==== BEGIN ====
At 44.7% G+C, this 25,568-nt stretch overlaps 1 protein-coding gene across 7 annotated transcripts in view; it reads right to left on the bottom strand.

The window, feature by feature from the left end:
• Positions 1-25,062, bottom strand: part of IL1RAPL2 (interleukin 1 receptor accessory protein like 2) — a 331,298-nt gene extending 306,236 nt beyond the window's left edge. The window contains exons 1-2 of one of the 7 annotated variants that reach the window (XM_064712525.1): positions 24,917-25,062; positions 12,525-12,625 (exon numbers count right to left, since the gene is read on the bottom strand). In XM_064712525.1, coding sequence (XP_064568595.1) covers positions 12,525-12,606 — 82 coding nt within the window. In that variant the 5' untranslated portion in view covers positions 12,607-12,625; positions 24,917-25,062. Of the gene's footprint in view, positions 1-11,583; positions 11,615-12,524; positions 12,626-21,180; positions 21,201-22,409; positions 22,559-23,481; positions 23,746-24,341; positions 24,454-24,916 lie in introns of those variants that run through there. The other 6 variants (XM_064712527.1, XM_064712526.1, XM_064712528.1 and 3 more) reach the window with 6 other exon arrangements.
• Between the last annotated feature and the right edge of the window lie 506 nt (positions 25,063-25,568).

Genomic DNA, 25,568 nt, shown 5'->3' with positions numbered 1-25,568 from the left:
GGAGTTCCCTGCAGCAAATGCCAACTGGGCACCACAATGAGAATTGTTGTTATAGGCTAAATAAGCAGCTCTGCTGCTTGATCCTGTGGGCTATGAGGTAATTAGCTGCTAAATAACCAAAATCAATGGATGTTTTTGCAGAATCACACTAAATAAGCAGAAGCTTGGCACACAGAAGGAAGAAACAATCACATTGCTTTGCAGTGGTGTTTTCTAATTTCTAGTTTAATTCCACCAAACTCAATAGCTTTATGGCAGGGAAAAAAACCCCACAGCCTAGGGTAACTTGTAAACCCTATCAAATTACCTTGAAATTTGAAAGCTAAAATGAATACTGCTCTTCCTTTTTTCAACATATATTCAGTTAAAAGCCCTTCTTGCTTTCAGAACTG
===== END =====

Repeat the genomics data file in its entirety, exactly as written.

At 44.7% G+C, this 25,568-nt stretch overlaps 1 protein-coding gene across 7 annotated transcripts in view; it reads right to left on the bottom strand.

The window, feature by feature from the left end:
• Positions 1-25,062, bottom strand: part of IL1RAPL2 (interleukin 1 receptor accessory protein like 2) — a 331,298-nt gene extending 306,236 nt beyond the window's left edge. The window contains exons 1-2 of one of the 7 annotated variants that reach the window (XM_064712525.1): positions 24,917-25,062; positions 12,525-12,625 (exon numbers count right to left, since the gene is read on the bottom strand). In XM_064712525.1, coding sequence (XP_064568595.1) covers positions 12,525-12,606 — 82 coding nt within the window. In that variant the 5' untranslated portion in view covers positions 12,607-12,625; positions 24,917-25,062. Of the gene's footprint in view, positions 1-11,583; positions 11,615-12,524; positions 12,626-21,180; positions 21,201-22,409; positions 22,559-23,481; positions 23,746-24,341; positions 24,454-24,916 lie in introns of those variants that run through there. The other 6 variants (XM_064712527.1, XM_064712526.1, XM_064712528.1 and 3 more) reach the window with 6 other exon arrangements.
• Between the last annotated feature and the right edge of the window lie 506 nt (positions 25,063-25,568).

Genomic DNA, 25,568 nt, shown 5'->3' with positions numbered 1-25,568 from the left:
GGAGTTCCCTGCAGCAAATGCCAACTGGGCACCACAATGAGAATTGTTGTTATAGGCTAAATAAGCAGCTCTGCTGCTTGATCCTGTGGGCTATGAGGTAATTAGCTGCTAAATAACCAAAATCAATGGATGTTTTTGCAGAATCACACTAAATAAGCAGAAGCTTGGCACACAGAAGGAAGAAACAATCACATTGCTTTGCAGTGGTGTTTTCTAATTTCTAGTTTAATTCCACCAAACTCAATAGCTTTATGGCAGGGAAAAAAACCCCACAGCCTAGGGTAACTTGTAAACCCTATCAAATTACCTTGAAATTTGAAAGCTAAAATGAATACTGCTCTTCCTTTTTTCAACATATATTCAGTTAAAAGCCCTTCTTGCTTTCAGAACTG